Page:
The rise of “legal highs,” sold under names like Spice, K2 or the much-vilified “bath salts,” has got legislators desperately trying to ban them. Meanwhile, illegal chemists are rapidly developing substitutes that aren’t covered under these bans — a race that’s driven in part by the illegality of marijuana.
Looking at these drugs’ chemical makeup, it’s plausible that because their active ingredients — the THC-like drugs that can trigger psychosis — aren’t balanced with CBD, which induces natural marijuana’s mellowing effect, they may be more likely to cause psychotic reactions. Fake pot also tends to be more potent than the real stuff, which could increase risks to users. But although they’ve been fingered for causing violence, no one knows what the short- or long-term effects of these substances really are because they haven’t been tested on humans.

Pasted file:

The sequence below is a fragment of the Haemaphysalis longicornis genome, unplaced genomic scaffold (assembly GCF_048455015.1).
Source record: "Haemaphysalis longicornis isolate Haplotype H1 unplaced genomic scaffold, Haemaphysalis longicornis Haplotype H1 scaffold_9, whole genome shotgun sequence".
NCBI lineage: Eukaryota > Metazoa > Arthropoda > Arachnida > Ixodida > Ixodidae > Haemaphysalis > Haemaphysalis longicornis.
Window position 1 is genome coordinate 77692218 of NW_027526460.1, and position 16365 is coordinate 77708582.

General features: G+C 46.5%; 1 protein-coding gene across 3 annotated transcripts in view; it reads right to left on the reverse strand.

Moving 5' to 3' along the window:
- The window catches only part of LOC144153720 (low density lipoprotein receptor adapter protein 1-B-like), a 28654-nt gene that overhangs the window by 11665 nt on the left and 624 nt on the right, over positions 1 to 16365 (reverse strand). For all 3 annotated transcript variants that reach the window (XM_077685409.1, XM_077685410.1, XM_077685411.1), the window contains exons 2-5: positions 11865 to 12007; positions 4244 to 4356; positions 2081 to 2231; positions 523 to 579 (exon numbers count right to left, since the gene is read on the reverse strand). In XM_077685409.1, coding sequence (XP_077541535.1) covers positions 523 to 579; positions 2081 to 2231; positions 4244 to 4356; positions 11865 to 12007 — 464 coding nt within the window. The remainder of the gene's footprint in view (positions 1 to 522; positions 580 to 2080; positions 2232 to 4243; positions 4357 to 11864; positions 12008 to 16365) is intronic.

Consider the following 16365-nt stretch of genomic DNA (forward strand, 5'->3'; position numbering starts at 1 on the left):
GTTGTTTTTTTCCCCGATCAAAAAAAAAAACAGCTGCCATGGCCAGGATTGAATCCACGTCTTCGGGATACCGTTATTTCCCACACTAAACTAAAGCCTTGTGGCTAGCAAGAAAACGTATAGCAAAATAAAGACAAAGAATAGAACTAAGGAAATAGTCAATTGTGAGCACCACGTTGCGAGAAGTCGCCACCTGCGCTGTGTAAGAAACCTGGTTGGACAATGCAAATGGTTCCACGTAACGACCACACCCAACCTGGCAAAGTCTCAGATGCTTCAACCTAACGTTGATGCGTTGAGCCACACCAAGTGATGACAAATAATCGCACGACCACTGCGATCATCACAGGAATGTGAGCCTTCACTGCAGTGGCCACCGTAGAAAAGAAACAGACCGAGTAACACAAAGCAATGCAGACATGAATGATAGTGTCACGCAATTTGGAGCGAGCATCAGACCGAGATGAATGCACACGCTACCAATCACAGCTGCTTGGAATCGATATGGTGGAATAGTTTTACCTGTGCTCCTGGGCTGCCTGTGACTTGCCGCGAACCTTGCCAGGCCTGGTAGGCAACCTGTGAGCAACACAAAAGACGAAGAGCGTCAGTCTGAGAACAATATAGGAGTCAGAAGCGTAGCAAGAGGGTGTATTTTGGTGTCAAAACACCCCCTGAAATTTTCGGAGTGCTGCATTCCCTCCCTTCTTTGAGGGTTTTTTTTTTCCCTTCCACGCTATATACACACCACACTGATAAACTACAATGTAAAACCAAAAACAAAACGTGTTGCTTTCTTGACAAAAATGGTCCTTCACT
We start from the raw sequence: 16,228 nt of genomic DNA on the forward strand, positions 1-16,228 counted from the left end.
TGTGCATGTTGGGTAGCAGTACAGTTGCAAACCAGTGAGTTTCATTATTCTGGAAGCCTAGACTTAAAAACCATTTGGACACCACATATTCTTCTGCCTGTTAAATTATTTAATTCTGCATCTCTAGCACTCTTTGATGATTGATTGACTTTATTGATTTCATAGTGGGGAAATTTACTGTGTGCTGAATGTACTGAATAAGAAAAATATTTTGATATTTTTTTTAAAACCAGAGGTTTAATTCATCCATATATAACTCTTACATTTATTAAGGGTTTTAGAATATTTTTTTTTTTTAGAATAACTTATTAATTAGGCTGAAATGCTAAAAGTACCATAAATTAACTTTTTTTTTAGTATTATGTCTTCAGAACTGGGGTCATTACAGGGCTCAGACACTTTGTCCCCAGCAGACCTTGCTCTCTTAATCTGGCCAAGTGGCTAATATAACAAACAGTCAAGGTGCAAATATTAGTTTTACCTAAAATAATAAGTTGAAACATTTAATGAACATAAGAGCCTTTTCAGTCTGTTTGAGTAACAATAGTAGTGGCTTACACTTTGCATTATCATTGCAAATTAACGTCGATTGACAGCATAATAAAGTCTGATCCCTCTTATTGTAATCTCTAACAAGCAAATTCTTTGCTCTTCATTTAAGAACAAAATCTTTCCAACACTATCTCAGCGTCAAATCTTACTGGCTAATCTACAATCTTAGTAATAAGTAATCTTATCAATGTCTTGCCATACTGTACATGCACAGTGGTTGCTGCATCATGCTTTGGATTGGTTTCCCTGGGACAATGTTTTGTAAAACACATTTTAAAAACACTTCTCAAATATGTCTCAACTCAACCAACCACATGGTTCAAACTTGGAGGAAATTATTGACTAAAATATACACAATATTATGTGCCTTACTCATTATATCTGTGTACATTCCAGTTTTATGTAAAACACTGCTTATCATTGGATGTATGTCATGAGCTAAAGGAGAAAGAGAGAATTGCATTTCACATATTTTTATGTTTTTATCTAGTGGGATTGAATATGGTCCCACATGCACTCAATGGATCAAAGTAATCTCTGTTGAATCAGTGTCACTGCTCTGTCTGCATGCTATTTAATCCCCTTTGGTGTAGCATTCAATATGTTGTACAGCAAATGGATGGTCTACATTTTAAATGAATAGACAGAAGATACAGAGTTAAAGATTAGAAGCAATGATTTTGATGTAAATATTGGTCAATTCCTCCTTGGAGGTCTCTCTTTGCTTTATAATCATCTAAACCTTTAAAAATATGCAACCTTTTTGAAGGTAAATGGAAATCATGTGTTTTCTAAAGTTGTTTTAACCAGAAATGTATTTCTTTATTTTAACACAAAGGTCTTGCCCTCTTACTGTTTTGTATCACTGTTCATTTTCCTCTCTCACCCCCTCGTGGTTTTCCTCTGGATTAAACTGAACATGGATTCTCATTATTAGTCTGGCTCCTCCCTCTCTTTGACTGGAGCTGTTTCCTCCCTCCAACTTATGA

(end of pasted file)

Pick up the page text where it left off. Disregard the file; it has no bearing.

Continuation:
Meanwhile, humanity has had thousands of years of experience with marijuana itself, which, while not harmless, certainly doesn’t carry the risks of taking a drug fresh from the lab.
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